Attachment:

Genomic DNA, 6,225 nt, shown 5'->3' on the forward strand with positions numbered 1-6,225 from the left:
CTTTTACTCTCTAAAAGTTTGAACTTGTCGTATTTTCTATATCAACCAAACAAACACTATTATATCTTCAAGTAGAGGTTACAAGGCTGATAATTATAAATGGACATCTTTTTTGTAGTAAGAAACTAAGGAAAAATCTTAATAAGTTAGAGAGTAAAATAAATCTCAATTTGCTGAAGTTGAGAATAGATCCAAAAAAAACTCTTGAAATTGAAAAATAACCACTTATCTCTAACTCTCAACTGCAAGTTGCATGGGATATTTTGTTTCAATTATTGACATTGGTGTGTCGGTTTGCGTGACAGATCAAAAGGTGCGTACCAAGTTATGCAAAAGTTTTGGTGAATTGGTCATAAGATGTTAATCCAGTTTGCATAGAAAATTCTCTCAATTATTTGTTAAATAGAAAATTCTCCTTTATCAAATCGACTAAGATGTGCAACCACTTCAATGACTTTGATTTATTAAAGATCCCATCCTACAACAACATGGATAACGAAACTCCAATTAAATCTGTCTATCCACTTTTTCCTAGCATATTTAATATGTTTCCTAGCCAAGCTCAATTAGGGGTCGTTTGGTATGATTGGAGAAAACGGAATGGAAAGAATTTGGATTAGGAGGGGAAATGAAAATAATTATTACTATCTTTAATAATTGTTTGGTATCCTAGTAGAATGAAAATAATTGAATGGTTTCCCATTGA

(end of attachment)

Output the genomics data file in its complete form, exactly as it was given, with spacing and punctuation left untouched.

Genomic DNA, 6,225 nt, shown 5'->3' on the forward strand with positions numbered 1-6,225 from the left:
CTTTTACTCTCTAAAAGTTTGAACTTGTCGTATTTTCTATATCAACCAAACAAACACTATTATATCTTCAAGTAGAGGTTACAAGGCTGATAATTATAAATGGACATCTTTTTTGTAGTAAGAAACTAAGGAAAAATCTTAATAAGTTAGAGAGTAAAATAAATCTCAATTTGCTGAAGTTGAGAATAGATCCAAAAAAAACTCTTGAAATTGAAAAATAACCACTTATCTCTAACTCTCAACTGCAAGTTGCATGGGATATTTTGTTTCAATTATTGACATTGGTGTGTCGGTTTGCGTGACAGATCAAAAGGTGCGTACCAAGTTATGCAAAAGTTTTGGTGAATTGGTCATAAGATGTTAATCCAGTTTGCATAGAAAATTCTCTCAATTATTTGTTAAATAGAAAATTCTCCTTTATCAAATCGACTAAGATGTGCAACCACTTCAATGACTTTGATTTATTAAAGATCCCATCCTACAACAACATGGATAACGAAACTCCAATTAAATCTGTCTATCCACTTTTTCCTAGCATATTTAATATGTTTCCTAGCCAAGCTCAATTAGGGGTCGTTTGGTATGATTGGAGAAAACGGAATGGAAAGAATTTGGATTAGGAGGGGAAATGAAAATAATTATTACTATCTTTAATAATTGTTTGGTATCCTAGTAGAATGAAAATAATTGAATGGTTTCCCATTGA